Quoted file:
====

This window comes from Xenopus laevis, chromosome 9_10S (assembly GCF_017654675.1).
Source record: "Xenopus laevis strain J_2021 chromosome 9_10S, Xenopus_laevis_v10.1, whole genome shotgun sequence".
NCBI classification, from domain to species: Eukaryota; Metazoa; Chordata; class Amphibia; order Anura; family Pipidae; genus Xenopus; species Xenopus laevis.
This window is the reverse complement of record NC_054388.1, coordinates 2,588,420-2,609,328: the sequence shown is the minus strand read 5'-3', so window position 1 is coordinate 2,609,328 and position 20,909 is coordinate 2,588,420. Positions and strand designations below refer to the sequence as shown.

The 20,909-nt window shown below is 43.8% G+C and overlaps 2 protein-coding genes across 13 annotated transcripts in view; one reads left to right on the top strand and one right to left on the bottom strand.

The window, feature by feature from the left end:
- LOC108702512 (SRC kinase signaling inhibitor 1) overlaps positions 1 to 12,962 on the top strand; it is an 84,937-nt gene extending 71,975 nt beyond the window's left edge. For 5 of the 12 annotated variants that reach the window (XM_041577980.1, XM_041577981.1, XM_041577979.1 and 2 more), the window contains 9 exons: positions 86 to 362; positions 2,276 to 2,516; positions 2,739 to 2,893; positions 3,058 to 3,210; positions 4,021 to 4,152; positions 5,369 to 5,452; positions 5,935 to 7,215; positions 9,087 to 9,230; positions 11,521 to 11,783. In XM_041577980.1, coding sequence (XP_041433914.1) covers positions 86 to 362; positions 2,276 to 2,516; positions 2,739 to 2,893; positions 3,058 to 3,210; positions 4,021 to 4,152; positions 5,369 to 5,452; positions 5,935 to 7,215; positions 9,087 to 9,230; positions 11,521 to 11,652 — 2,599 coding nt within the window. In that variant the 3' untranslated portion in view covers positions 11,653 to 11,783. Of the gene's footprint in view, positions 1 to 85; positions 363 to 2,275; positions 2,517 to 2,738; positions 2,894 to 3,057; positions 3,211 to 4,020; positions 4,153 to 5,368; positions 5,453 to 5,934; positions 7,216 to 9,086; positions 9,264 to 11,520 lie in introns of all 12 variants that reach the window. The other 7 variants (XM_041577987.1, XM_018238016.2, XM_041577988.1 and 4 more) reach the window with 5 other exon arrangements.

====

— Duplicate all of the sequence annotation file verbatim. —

This window comes from Xenopus laevis, chromosome 9_10S (assembly GCF_017654675.1).
Source record: "Xenopus laevis strain J_2021 chromosome 9_10S, Xenopus_laevis_v10.1, whole genome shotgun sequence".
NCBI classification, from domain to species: Eukaryota; Metazoa; Chordata; class Amphibia; order Anura; family Pipidae; genus Xenopus; species Xenopus laevis.
This window is the reverse complement of record NC_054388.1, coordinates 2,588,420-2,609,328: the sequence shown is the minus strand read 5'-3', so window position 1 is coordinate 2,609,328 and position 20,909 is coordinate 2,588,420. Positions and strand designations below refer to the sequence as shown.

The 20,909-nt window shown below is 43.8% G+C and overlaps 2 protein-coding genes across 13 annotated transcripts in view; one reads left to right on the top strand and one right to left on the bottom strand.

The window, feature by feature from the left end:
- LOC108702512 (SRC kinase signaling inhibitor 1) overlaps positions 1 to 12,962 on the top strand; it is an 84,937-nt gene extending 71,975 nt beyond the window's left edge. For 5 of the 12 annotated variants that reach the window (XM_041577980.1, XM_041577981.1, XM_041577979.1 and 2 more), the window contains 9 exons: positions 86 to 362; positions 2,276 to 2,516; positions 2,739 to 2,893; positions 3,058 to 3,210; positions 4,021 to 4,152; positions 5,369 to 5,452; positions 5,935 to 7,215; positions 9,087 to 9,230; positions 11,521 to 11,783. In XM_041577980.1, coding sequence (XP_041433914.1) covers positions 86 to 362; positions 2,276 to 2,516; positions 2,739 to 2,893; positions 3,058 to 3,210; positions 4,021 to 4,152; positions 5,369 to 5,452; positions 5,935 to 7,215; positions 9,087 to 9,230; positions 11,521 to 11,652 — 2,599 coding nt within the window. In that variant the 3' untranslated portion in view covers positions 11,653 to 11,783. Of the gene's footprint in view, positions 1 to 85; positions 363 to 2,275; positions 2,517 to 2,738; positions 2,894 to 3,057; positions 3,211 to 4,020; positions 4,153 to 5,368; positions 5,453 to 5,934; positions 7,216 to 9,086; positions 9,264 to 11,520 lie in introns of all 12 variants that reach the window. The other 7 variants (XM_041577987.1, XM_018238016.2, XM_041577988.1 and 4 more) reach the window with 5 other exon arrangements.